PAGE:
When James Schamus is on a bill, he can generally be trusted to deliver an intellectual reality check to the motion picture business. That’s just what he did tonight in London as the first guest of BAFTA’s 2014 Screenwriters’ Lectures series. Introduced as “renowned autodidact and multihyphenate,” the former Focus Features boss and the author of dozens of screenplays in 25 years of making movies used his 60 minutes at the lectern to reject the use of the word “art” as applied to screenwriting. His evidence began with the birth of the screenplay and meandered through copyright law and German esthetics. But it was a business lecture, not a philosophical one, he stressed. “If there’s one thing I can say, it’s that in 25 years in the movie business, I made money.”
David Heyman To Produce, James Schamus Adapting Lionsgate's Jesus Mythbuster 'Zealot'
But Hollywood has changed, he said. Waxing on the world of studio moviemaking, he put it bluntly: “Hollywood doesn’t make American movies anymore. Its revenues are only maybe 30%-40% American. Its primary purpose right now is to make movies that 20-year-old Chinese people want to see.”
Schamus started by announcing an intention to be “cranky and ornery” but said it wasn’t his thing to do the “45 minutes of autobiographical humblebrag” that he suspected the sellout audience was expecting. He wouldn’t be parceling out advice as predecessors including David S. Goyer and Tony Gilroy had done. “Put it this way: If you’re an aspiring screenwriter who’s not already screenwriting, you’re probably not an aspiring screenwriter,” he said.
Instead, Schamus focused on “contradictions that drive this need for self-respect and recognition” within screenwriting. He said he disagreed that screenwriters could define themselves as artists “for some cranky but profound reasons.” Screenplays, he said, were born in the early days of silent cinema, out of a need to rein in the excessive spending that had gone into film production. Unlike with a bad production of a play, nobody leaves the movie theater complaining about a terrible film with a great screenplay. And no poet writes a poem “on spec.” There were no esthetic criteria to judge even good screenplays as “art.”
“While we ask for respect as artists,” Schamus said, “we really don’t know what we mean by art.” Screenwriters finishing a screenplay hadn’t written a work of art but rather “124 pages of begging for money and attention.”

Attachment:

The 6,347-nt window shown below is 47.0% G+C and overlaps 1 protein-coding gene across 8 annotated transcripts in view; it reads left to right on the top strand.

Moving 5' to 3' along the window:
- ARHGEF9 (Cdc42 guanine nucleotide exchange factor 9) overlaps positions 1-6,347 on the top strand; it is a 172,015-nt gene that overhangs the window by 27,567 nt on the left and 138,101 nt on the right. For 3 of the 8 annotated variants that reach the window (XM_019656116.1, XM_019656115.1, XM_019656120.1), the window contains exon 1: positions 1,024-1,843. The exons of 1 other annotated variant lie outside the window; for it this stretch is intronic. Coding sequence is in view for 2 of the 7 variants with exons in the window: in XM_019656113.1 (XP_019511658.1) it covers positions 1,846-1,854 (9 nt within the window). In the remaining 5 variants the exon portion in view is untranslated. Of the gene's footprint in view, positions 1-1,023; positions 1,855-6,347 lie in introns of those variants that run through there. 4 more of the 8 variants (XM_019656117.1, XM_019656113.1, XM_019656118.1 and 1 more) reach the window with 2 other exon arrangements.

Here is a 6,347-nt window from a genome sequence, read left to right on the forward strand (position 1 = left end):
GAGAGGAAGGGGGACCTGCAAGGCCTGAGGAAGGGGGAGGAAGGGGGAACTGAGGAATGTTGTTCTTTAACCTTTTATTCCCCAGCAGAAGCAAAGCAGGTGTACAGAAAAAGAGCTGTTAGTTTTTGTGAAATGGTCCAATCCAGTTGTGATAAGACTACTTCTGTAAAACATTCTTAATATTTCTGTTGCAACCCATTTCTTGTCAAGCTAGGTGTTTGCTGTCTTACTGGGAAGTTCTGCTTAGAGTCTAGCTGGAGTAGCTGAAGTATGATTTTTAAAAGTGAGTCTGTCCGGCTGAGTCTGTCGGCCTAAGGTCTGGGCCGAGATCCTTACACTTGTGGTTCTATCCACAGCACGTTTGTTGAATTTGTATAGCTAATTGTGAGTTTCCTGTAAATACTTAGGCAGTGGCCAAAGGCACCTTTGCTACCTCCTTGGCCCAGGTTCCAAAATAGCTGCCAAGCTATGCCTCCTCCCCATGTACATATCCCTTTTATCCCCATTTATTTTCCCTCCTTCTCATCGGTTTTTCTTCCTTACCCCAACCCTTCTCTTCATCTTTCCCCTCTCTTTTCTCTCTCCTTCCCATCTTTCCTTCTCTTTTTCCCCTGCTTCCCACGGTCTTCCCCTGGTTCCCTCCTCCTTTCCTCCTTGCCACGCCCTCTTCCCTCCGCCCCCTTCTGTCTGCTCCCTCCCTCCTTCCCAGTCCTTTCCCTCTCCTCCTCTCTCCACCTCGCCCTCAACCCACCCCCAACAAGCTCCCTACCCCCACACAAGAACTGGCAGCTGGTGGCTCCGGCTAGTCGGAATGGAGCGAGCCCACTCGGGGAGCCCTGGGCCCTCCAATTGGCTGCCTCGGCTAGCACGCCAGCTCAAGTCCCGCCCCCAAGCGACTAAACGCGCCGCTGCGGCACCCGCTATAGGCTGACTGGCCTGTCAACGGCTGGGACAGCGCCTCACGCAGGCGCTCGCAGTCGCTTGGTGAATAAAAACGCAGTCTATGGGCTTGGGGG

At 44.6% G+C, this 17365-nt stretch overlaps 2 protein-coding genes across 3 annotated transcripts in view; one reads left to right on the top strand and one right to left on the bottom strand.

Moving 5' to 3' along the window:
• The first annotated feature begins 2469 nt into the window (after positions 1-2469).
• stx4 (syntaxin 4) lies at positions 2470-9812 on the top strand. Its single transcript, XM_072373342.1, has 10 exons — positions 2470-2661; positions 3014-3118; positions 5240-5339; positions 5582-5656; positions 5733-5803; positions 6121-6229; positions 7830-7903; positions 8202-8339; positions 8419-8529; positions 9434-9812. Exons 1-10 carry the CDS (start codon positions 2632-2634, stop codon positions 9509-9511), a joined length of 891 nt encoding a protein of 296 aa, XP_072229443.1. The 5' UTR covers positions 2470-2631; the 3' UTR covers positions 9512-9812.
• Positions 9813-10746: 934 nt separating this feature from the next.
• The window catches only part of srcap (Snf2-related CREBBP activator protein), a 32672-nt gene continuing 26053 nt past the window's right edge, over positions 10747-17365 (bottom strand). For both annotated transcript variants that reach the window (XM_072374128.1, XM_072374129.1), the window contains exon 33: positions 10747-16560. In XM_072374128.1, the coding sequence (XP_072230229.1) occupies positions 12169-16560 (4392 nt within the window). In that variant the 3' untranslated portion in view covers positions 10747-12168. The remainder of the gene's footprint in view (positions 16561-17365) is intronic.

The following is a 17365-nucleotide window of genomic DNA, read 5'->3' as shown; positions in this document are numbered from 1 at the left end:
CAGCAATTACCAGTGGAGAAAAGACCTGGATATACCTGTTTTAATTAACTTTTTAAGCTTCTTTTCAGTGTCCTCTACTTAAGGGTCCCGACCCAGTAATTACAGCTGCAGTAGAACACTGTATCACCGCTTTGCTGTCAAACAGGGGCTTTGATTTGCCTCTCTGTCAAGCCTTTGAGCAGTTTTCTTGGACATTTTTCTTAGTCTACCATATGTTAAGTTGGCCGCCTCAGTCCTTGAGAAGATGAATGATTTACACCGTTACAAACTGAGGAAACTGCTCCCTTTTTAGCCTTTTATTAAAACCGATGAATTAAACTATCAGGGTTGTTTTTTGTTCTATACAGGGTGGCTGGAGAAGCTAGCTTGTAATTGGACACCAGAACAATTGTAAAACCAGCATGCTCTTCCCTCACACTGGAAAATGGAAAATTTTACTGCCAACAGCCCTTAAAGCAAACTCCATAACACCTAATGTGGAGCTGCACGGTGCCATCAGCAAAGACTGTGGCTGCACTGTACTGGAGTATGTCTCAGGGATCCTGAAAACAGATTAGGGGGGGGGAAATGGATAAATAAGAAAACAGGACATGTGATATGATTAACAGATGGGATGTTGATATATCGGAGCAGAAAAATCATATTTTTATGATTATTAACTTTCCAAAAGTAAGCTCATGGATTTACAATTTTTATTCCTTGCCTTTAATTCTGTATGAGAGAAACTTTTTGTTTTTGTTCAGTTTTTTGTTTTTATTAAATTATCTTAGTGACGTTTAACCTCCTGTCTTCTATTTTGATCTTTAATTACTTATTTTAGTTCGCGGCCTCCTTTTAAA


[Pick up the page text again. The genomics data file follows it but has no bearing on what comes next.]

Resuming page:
It was a talk that went some way toward rationalizing the contradiction in Schamus himself: the executive screenwriter. “The work that we do [as writers] is work that creates, inspires, catalyzes and motivates,” he acknowledged. “But just as importantly, it’s the grounds under which the control, the money, the executives intervene in the most effective way.”
He echoed a common refrain, that TV is the writers’ medium. “Cinema is a director’s medium and a producer’s business,” he said. “On television, the writers are the showrunners. They hire the directors — and what do they call them? Shooters. ‘He’s just a shooter.’ How do they do it? I have no idea.”
But maybe he answered his own question when he declared that cinema was merely “a loss-leader advertisement for a TV program. We’ve been making TV for a long time and calling it cinema because that’s a great marketing ploy.”
Schamus stayed mostly quiet about his own work, but during the audience Q&A he did defend 2003’s Hulk, a poorly received comic-book adaptation that he says he loves because it represents the “bad object” in his and director Ang Lee’s careers. “The bizarre thing is that [Hulk] is actually fresh on Rotten Tomatoes, and of course it made money, but it’s seen as the bad object. It was so bad they had to make The Incredible Hulk, but that one made less money!”
There was a plan for a trilogy, he said, but he “quickly decided before anyone made the phone call” to abandon writing Hulk 2. “I had a really cool idea set on a Native American reservation, involving radioactivity, and it was really political. That would have been awesome.”
Schamus didn’t say much about his time at Focus — in a shocking development in October 2013, he was replaced as CEO by Peter Schlessel — but he did note that “the last few years at Focus got very corporate-y” and prevented him from focusing much time on screenwriting. He’s currently at work on the adaptation of Reza Aslan’s Zealot: The Life And Times Of Jesus Of Nazareth, which David Heyman is producing at Lionsgate.
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